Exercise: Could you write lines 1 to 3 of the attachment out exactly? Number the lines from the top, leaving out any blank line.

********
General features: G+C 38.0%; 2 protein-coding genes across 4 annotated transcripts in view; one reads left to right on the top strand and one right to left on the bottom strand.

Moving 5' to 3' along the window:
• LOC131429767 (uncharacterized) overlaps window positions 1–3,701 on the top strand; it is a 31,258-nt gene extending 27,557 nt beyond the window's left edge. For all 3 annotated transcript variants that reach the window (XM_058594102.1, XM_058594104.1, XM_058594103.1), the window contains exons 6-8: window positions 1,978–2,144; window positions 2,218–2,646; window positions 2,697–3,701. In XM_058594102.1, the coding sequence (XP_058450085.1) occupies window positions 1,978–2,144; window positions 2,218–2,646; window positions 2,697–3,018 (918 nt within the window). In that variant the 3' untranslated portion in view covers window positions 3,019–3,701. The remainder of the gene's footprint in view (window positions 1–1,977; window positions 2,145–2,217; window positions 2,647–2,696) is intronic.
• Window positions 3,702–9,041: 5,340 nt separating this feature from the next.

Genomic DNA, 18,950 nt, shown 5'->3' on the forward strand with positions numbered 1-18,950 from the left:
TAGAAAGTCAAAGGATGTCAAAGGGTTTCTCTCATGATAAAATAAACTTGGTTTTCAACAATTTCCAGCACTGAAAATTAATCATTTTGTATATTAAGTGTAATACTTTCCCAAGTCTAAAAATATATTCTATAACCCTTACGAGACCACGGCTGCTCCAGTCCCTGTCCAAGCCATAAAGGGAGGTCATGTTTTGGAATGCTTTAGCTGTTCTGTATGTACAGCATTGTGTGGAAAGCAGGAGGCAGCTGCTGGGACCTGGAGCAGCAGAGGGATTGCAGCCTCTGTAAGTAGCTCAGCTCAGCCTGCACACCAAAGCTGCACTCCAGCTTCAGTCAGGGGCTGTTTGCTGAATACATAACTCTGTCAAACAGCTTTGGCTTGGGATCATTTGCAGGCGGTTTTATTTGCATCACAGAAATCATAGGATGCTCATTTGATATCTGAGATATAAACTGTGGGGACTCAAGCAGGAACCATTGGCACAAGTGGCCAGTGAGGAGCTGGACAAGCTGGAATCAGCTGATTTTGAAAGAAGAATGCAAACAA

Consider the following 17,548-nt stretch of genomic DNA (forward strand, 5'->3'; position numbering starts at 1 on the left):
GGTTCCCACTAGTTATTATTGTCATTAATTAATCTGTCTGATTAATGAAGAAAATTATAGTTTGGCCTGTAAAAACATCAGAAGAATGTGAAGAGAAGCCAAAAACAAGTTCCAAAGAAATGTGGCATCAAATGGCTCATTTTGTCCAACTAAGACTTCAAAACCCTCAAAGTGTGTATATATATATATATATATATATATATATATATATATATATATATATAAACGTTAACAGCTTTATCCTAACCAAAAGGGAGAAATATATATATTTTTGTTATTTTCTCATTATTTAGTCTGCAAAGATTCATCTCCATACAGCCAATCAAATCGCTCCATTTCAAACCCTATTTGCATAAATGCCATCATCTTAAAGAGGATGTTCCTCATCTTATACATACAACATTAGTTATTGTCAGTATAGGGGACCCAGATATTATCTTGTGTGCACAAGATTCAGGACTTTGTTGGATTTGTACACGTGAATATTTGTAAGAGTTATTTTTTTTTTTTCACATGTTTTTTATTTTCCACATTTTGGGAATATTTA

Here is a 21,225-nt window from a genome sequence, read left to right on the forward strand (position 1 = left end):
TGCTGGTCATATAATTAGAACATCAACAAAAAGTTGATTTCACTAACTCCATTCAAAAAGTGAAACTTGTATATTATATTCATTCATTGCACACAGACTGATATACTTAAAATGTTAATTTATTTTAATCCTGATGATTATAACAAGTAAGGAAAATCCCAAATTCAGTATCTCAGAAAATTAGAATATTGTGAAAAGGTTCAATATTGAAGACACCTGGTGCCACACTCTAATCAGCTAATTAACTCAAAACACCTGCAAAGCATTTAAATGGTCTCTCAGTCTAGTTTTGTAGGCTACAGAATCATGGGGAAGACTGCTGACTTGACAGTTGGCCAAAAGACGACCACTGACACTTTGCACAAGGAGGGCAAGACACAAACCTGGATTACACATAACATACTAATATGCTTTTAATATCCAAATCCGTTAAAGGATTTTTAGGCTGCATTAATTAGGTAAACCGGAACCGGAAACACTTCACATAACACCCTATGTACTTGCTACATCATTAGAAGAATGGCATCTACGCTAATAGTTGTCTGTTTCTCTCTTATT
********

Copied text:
General features: G+C 38.0%; 2 protein-coding genes across 4 annotated transcripts in view; one reads left to right on the top strand and one right to left on the bottom strand.

Moving 5' to 3' along the window:
• LOC131429767 (uncharacterized) overlaps window positions 1–3,701 on the top strand; it is a 31,258-nt gene extending 27,557 nt beyond the window's left edge. For all 3 annotated transcript variants that reach the window (XM_058594102.1, XM_058594104.1, XM_058594103.1), the window contains exons 6-8: window positions 1,978–2,144; window positions 2,218–2,646; window positions 2,697–3,701. In XM_058594102.1, the coding sequence (XP_058450085.1) occupies window positions 1,978–2,144; window positions 2,218–2,646; window positions 2,697–3,018 (918 nt within the window). In that variant the 3' untranslated portion in view covers window positions 3,019–3,701. The remainder of the gene's footprint in view (window positions 1–1,977; window positions 2,145–2,217; window positions 2,647–2,696) is intronic.